“Happy Pride!”: the phrase heard around the world in June. With 2019 marking the 50th anniversary of the June 28 Stonewall Riots, the much-recognized event that started the global Pride movement, it’s important to take a step back and think about progress that has been made, how much further we need to go, and how we as companies can affect true change in our workplaces and earn the right to call ourselves allies to the LGBTQIA+ community.
Let’s start with a lesser-known phrase also heard throughout Pride Month: “The first Pride was a riot.” Understanding that true pride had to grow from the roots of anger and pure survival is a vital step in being an ally. During Pride, we take the time to truly “Celebrate and Enjoy the Journey” of those who fought and continue to fight hard for their right to exist as comfortably as their straight counterparts. We know that being fully “out and proud” is still not possible for many in the LGBTQIA+ community.
What can we as good citizens to our coworkers, clients, and communities do in order to be true allies LGBTQIA+ people? Consider the following changes, both big and small, that you can make to show your inclusivity in a genuine way:
Ask someone their pronouns:
This is a way to make others feel included. Asking for someone’s pronouns shows that you’re not making an assumption regarding their gender, which can create a real environment of inclusivity and agency for those who have had a lifetime of feeling like the “other.” Consider adding your pronouns to your Email signature – this is an outward sign to those you may be interacting with that you are aware and sensitive to others.
Include all letters of LGBTQIA+ in annual harassment training:
with the rise of people feeling more comfortable being public and bringing their true identities to work, it is important to include discussions on the way people react to create awareness. Change and exposure to new ideas can make people uncomfortable, which could lead to less than respectful interactions, even if unintended. In order to make sure you are “Treating Yourself and Others with Respect,” give employees an opportunity to learn about various identities up front and have tips to combat that discomfort. This can go far in creating positive interactions.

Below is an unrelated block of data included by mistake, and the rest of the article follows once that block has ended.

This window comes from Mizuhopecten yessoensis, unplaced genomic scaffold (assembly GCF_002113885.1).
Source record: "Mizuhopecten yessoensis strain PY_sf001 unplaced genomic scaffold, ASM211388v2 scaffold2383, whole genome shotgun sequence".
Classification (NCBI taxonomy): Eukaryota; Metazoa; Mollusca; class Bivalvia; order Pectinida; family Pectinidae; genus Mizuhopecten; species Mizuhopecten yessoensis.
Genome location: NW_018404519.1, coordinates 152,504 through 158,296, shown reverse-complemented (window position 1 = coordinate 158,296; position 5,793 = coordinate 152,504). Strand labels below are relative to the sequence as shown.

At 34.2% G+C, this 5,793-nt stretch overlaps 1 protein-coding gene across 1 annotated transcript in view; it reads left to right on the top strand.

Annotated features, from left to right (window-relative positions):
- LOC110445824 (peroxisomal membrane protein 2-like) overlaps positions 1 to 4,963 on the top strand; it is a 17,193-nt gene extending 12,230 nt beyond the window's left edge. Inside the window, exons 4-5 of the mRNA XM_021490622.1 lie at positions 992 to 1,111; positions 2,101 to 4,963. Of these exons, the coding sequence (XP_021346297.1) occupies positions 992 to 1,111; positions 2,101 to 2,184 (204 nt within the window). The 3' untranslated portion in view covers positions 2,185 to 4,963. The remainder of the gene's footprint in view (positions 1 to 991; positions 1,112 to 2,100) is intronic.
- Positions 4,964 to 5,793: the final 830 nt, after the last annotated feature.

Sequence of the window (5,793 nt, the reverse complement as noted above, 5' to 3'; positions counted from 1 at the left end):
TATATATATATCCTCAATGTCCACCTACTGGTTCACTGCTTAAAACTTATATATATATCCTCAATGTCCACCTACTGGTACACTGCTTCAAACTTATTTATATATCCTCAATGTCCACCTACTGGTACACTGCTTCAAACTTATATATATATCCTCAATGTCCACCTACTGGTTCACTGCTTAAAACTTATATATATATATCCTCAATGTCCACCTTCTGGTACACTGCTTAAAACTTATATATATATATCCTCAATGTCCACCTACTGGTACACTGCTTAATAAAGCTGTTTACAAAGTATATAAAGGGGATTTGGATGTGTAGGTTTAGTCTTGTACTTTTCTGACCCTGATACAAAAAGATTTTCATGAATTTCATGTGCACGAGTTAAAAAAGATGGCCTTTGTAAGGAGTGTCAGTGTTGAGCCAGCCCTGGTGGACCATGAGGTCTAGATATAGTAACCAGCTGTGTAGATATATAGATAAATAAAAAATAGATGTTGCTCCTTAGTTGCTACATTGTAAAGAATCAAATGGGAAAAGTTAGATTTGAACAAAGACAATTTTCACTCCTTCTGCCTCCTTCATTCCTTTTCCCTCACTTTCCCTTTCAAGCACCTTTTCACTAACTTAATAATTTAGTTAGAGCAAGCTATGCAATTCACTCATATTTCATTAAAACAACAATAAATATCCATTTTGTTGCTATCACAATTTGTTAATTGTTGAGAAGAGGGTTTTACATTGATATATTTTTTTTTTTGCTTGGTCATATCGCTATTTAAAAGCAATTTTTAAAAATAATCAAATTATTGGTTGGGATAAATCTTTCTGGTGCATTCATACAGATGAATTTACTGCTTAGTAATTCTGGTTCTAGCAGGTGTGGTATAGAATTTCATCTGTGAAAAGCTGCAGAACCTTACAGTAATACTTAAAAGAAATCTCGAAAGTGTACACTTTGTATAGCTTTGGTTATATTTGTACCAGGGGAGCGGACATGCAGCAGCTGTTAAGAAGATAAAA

Make your application process more inclusive:
An applicant’s first exposure to how your company thinks can be through your application process. Consider expanding the sexual orientation and gender identity options you provide when asking for an applicant’s information and leave a space for them to write in their own response.
Listen and raise the voices of your employees in marginalized communities:
Having harassment training or set of HR policies reflecting your company’s commitment to diversity and inclusion is a step in the right direction, but make sure that those policies include the insights of those within the communities. No one is going to give a better voice to the needs of marginalized communities than those who live it day in and day out, so listen to them when they say and work their feedback into your policies so that it adds a level of genuine understanding to it.
Don’t limit Pride to one month:
The LGBTQIA+ community notices when the rainbow logos go away and corporations go back into silence about LGBTQIA+ issues. As the needs of the community exist all year round, considering having a volunteer or donation day sometime outside of June. Being able to support your larger community all year round shows true dedication and care to the cause.
One of the best ways to celebrate Pride is to have policies and procedures in place that support the needs of the LGBTQIA+ community. Recognize, respect, and celebrate differences in a way that brings real change to your employees’ lives, as we’re all better off when employees can bring their full selves to work, knowing they are in an environment that is going to support them.